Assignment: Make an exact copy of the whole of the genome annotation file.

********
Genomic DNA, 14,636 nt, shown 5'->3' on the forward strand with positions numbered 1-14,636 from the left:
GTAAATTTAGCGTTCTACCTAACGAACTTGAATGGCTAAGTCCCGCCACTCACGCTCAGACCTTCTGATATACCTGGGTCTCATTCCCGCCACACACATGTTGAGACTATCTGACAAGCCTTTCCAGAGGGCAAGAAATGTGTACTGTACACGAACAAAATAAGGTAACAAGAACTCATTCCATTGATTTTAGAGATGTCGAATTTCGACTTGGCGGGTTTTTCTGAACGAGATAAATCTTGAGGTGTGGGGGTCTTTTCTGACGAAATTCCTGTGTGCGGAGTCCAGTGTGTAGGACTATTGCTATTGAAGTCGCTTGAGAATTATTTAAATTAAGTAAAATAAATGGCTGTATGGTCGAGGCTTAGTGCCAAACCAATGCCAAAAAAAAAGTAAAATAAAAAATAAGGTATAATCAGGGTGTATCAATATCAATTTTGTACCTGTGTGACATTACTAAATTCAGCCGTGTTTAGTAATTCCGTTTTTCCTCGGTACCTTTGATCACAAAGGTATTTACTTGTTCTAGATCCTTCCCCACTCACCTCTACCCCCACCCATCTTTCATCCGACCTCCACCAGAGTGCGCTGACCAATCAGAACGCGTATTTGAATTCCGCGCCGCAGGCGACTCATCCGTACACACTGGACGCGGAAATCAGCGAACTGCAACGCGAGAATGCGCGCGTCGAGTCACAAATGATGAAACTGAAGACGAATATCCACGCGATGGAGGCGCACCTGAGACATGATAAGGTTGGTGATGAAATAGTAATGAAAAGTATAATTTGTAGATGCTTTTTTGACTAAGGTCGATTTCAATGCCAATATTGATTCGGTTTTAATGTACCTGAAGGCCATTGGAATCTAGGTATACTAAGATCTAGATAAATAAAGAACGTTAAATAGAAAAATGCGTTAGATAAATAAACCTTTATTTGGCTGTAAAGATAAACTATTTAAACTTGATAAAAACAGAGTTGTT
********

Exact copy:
Genomic DNA, 14,636 nt, shown 5'->3' on the forward strand with positions numbered 1-14,636 from the left:
GTAAATTTAGCGTTCTACCTAACGAACTTGAATGGCTAAGTCCCGCCACTCACGCTCAGACCTTCTGATATACCTGGGTCTCATTCCCGCCACACACATGTTGAGACTATCTGACAAGCCTTTCCAGAGGGCAAGAAATGTGTACTGTACACGAACAAAATAAGGTAACAAGAACTCATTCCATTGATTTTAGAGATGTCGAATTTCGACTTGGCGGGTTTTTCTGAACGAGATAAATCTTGAGGTGTGGGGGTCTTTTCTGACGAAATTCCTGTGTGCGGAGTCCAGTGTGTAGGACTATTGCTATTGAAGTCGCTTGAGAATTATTTAAATTAAGTAAAATAAATGGCTGTATGGTCGAGGCTTAGTGCCAAACCAATGCCAAAAAAAAAGTAAAATAAAAAATAAGGTATAATCAGGGTGTATCAATATCAATTTTGTACCTGTGTGACATTACTAAATTCAGCCGTGTTTAGTAATTCCGTTTTTCCTCGGTACCTTTGATCACAAAGGTATTTACTTGTTCTAGATCCTTCCCCACTCACCTCTACCCCCACCCATCTTTCATCCGACCTCCACCAGAGTGCGCTGACCAATCAGAACGCGTATTTGAATTCCGCGCCGCAGGCGACTCATCCGTACACACTGGACGCGGAAATCAGCGAACTGCAACGCGAGAATGCGCGCGTCGAGTCACAAATGATGAAACTGAAGACGAATATCCACGCGATGGAGGCGCACCTGAGACATGATAAGGTTGGTGATGAAATAGTAATGAAAAGTATAATTTGTAGATGCTTTTTTGACTAAGGTCGATTTCAATGCCAATATTGATTCGGTTTTAATGTACCTGAAGGCCATTGGAATCTAGGTATACTAAGATCTAGATAAATAAAGAACGTTAAATAGAAAAATGCGTTAGATAAATAAACCTTTATTTGGCTGTAAAGATAAACTATTTAAACTTGATAAAAACAGAGTTGTT